Dr Mark Young

Dr Mark Young

Senior Lecturer

School of Biosciences

Email:
youngmt@cardiff.ac.uk
Telephone:
+44 (0)29 2087 9394
Location:
Sir Martin Evans Building, Museum Avenue, Cardiff, CF10 3AX

Research overview

I am interested in understanding how the 3D-structure of mammalian P2X receptors relates to their function and cell-signalling in chronic pain and inflammation.

P2X receptors are cell-surface ion channels which are activated by extracellular ATP.  Activation leads to a sequence of downstream signalling events which have important consequences for nerve transmission, pain sensation, inflammation and control of smooth muscle tone.  For these reasons, drugs which target P2X receptors may well have analgesic or anti-inflammatory actions. The process of drug discovery would be accelerated if high-resolution 3D-structures of human P2X receptors were available, facilitating structure-based drug design. In addition, an understanding, at the molecular level, of downstream signalling pathways might open up new targets for therapeutic intervention.

Work in my laboratory is currently centred on three main themes:

  1. The development of novel eukaryotic over-expression systems for mammalian P2X receptors in order to enable their purification and 3D-structure determination.
  2. The P2X7 Interactome (www.p2x7.co.uk) - understanding the molecular basis of downstream signalling following P2X receptor activation.
  3. Structure-based drug design using molecular models of human P2X receptors

Roles

Academic lead, Protein Technology Research Hub

Molecular Biosciences Division Postgraduate Tutor

Biochemistry Degree Scheme Coordinator

Module lead, BI2232 Biochemistry

Cardiff Representative, GW4 Facility for High Resolution Cryo-Microscopy

I became interested in studying membrane protein structure-function relationships during my Biochemistry degree at the University of Bristol (1994-1997).  I stayed on in Bristol for my Ph.D. and first postdoc (1997-2003) under the guidance of Prof. Mike Tanner, where I explored the interaction between the red blood cell anion transporter (band 3) and its accessory subunit, glycophorin A (GPA).

A growing interest in ion channels led me to take up postdocs with Profs. Annmarie Surprenant and Alan North at the Universities of Sheffield (2003-2005) and Manchester (2005-2007), where I worked on P2X receptor structure-function relationships. During this time, the focus of my research shifted towards the direct structural study of P2X receptors.  With the aid of an Advanced Training Fellowship (2007-2010) and the mentorship of Prof. Bob Ford (University of Manchester), I determined the structure of human P2X4 at a resolution of 21Å, using electron microscopy of single protein particles and 3D reconstruction.

In September 2009 I took up the Evans-Huber Fellowship at Cardiff University, which has enable me to set up my own research lab, where I continue to study the 3D structure and downstream signalling functions of mammalian P2X receptors, as well as looking to develop new expression systems for mammalian membrane proteins. I became a Lecturer (Teaching and Research) in September 2012. I was promoted to Senior Lecturer in 2015, and became the Academic Lead of the new Protein Technology Research Hub in 2016.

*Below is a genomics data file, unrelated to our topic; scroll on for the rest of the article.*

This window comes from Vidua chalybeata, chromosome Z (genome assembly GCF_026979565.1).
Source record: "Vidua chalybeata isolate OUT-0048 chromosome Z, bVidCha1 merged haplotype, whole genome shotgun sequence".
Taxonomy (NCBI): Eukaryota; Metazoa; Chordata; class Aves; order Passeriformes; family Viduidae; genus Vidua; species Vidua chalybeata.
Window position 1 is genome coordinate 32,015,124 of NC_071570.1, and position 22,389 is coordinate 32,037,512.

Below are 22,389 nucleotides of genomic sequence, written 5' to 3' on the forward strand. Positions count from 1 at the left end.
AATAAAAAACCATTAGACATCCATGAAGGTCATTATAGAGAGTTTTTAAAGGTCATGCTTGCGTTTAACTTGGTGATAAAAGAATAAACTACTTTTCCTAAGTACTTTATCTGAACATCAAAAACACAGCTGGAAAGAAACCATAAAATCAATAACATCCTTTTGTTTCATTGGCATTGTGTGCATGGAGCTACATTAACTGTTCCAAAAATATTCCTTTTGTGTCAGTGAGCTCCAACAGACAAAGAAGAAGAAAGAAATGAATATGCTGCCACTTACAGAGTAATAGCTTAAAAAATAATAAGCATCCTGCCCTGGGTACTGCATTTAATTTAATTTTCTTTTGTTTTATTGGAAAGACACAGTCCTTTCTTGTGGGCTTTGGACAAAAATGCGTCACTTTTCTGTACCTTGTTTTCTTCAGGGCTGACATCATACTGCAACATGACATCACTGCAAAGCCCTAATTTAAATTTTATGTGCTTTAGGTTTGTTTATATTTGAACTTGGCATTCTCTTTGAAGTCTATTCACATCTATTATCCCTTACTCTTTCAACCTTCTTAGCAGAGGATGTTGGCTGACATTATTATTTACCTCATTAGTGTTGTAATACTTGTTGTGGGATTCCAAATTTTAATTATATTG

Introduction

P2X receptors are ATP-gated ion channels which play key roles in a variety of physiological processes such as synaptic transmission, taste sensation and smooth muscle control.  They function in cells as trimers, with two transmembrane domains per monomer and large, glycosylated extracellular domains [1]. Several crystal structures of P2X receptors have recently been published (including those of zebrafish P2X4 in the apo- and ATP-bound state [2]), transforming our understanding of their structure-function relationship, but more structures, particularly of the human subtypes, are needed, and this represents a significant challenge because eukaryotic membrane proteins are hard to express and purify in the large quantities required for structural study.

P2X receptors are important drug targets primarily because of their involvement in pain following nerve damage and inflammation.  In a rat model of neuropathic pain, tactile allodynia was abolished when levels of the P2X4 receptor subtype were knocked down using antisense oligonucleotides [3].  It is therefore likely that drugs which target P2X4 may have significant analgesic properties, but the current lack of human P2X4-selective antagonists is hampering research into its specific roles.

P2X receptors are also involved in inflammation. The P2X7 receptor subtype is expressed in immune cells; and in knock-out mice lacking P2X7, chronic inflammatory pain was abolished, while acute pain responses remained unchanged [4]. P2X7 is unique among the P2X receptors in that its activation leads to the release of pro-inflammatory cytokines, and prolonged activation causes cell death [5]. The properties of P2X7 are regulated by its long intracellular C-terminal domain, which couples ion channel activation to downstream signalling, and it has recently been suggested that targeting P2X7-mediated downstream signalling might represent a good strategy to develop more selective anti-inflammatory drugs [6].